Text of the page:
Philip: Wow, I don’t know. Probably that I’m a miserable git. I certainly do have my down moments, but I am not nearly as unhappy as some people might think. I often get serious, reflective, and quiet, and that can probably be misinterpreted as miserable. Sometimes I need to be in that space. Other times, I laugh so loud and so often it’s embarrassing!

TDG: How important is connecting with fans for you? What kind of connection do you have or do you like to have with them?

Philip: It means everything. For me, making and playing music is an interactive experience. It’s not really meaningful if it’s just me playing songs in my living room. It’s about connecting with folks through the music, either online or in person, and hopefully, having them see something about their own lives and experiences in something I’ve written. The songwriters who have always mattered to me have the ability to write in a way that leaves the listener feeling as if the song was written especially just for them. It’s pretty cool when someone tells me that a song of mine has connected with them in that way.

TDG: And social media is a big help in your opinion?

Philip: I think it is. It’s difficult to know for sure just how connected you are in the social media context.

Sometimes, I feel like social media sources definitely allow for direct contact with listeners, and that’s great.

Other times, it seems like a vast empty space filled only with echoes of people shouting… About themselves and at each other.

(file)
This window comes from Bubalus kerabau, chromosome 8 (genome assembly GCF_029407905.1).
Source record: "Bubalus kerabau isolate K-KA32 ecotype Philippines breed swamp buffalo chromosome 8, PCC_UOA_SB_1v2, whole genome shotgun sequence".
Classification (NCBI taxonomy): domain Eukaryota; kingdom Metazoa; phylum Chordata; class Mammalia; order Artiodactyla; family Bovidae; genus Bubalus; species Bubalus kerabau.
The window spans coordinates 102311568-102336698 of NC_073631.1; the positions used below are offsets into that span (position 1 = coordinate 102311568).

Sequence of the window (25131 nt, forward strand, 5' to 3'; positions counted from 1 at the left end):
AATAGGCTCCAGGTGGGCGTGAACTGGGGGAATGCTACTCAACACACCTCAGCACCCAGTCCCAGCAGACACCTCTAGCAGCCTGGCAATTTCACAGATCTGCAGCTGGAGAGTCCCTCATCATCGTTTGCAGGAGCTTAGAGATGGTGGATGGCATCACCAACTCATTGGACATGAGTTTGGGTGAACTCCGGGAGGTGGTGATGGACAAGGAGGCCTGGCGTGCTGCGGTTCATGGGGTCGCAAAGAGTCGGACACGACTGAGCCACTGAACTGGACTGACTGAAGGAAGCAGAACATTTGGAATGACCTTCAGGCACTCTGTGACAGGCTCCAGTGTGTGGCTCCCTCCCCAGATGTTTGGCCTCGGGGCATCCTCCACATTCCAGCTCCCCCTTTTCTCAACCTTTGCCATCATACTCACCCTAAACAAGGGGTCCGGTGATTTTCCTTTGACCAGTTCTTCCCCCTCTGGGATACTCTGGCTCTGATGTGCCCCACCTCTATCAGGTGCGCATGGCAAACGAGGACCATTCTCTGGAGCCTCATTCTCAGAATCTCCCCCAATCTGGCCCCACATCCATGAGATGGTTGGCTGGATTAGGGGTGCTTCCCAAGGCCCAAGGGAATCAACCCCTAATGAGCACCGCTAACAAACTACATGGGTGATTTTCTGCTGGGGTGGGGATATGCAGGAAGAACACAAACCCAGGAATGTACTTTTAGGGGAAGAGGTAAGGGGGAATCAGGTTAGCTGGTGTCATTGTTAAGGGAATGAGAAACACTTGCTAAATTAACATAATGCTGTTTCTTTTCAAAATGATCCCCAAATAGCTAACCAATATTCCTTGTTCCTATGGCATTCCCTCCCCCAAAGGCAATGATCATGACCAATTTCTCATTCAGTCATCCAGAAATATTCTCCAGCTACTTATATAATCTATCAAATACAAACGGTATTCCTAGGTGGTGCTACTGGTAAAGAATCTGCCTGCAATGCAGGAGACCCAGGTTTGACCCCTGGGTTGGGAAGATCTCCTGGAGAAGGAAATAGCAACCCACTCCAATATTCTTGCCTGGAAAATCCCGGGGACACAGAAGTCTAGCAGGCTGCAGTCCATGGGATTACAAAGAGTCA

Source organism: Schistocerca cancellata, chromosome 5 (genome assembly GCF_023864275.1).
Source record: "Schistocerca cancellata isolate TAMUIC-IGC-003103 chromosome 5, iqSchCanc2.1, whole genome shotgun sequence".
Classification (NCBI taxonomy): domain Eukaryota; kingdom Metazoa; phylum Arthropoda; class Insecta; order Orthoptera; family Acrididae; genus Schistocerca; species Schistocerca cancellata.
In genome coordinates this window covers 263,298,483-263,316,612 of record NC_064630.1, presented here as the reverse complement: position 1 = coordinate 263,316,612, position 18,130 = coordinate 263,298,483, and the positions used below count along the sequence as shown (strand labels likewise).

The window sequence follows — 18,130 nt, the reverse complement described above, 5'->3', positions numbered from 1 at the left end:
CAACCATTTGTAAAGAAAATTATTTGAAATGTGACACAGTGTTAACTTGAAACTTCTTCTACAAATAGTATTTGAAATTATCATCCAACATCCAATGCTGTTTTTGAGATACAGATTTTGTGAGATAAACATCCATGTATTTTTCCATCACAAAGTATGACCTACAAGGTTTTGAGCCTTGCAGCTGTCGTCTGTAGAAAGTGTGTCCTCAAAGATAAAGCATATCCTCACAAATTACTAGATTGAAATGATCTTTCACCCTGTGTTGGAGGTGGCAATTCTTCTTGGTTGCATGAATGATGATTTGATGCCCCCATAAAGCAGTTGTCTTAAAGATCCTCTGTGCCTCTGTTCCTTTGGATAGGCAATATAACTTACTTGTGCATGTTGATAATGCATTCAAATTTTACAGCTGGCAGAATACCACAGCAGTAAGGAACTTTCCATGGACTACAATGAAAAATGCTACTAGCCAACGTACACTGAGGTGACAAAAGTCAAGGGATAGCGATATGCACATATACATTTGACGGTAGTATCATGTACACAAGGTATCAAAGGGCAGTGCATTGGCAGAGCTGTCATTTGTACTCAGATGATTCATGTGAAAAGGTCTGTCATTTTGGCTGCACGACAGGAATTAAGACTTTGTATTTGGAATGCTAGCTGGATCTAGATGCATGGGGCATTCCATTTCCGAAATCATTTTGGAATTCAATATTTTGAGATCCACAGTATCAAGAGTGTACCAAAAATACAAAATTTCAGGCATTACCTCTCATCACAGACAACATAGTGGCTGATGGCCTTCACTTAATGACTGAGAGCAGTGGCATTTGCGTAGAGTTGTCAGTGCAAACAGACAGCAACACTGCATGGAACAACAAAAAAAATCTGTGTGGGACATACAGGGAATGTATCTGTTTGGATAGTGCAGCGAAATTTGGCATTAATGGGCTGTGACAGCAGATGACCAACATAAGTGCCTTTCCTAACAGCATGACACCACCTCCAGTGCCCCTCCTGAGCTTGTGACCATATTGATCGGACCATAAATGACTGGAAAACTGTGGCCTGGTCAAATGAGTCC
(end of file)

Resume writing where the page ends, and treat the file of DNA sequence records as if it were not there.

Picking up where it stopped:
TDG: What do you do to stand out from all the rest on social media?

Philip: Well, I don’t know the extent to which I stand out, but I try my best to post fairly regularly about shows, press, thoughts, etc. I also try to respond as fast as possible to all comments and messages. There’s probably a fine line between keeping your social media connections interested and pushing them away with too many posts.

TDG: Talking about social media and fans, your album is also available on CD, which you’ll probably will sign and smooch when needed, but why did you feel the need to have physical copies?

Philip: It’s a way to interact with folks after a show, selling them a CD and talking to them about the songs. It’s also because I’m old school. I still get physicals of every new album/EP that I buy. I prefer to make my digital copies for devices from the physical. It doesn’t feel real to me unless I have the actual album (CD) in my hand.

TDG: Who is currently on repeat on your iPod or Spotify playlist?

Philip: First Aid Kit, Jason Isbell, Ryan Adams.

TDG: What’s the best piece of advice you ever got when you started out and you think it would help other aspiring artists/bands?

Philip: Don’t hold back and don’t focus on mistakes. Remember, you’re not nearly as bad – or as good – as you might think. 🙂

TDG: Besides dropping your beautiful album ’Nothing And Everything‘, what else can we expect of you in 2015?

Philip: Thanks for that… Well, the year’s coming to a close faster than I had hoped. Lots more shows, of course, and more radio play (hopefully). I’m always writing, so that’s a sure thing. Just moving forward, as always!

TDG: Got any last words of wisdom you wanna lay down on us before we wrap this up?

Philip: I guess it’s to be where you are now. Not where you were, and not where you think you ought to be. Of course, I fail at this all the time…

Check in with Philip Marino on:
Twitter: @PMarinoMusic
Facebook: /PhilipMarinoMusic
Bandcamp: Philip Marino’s album ‘Nothing And Everything’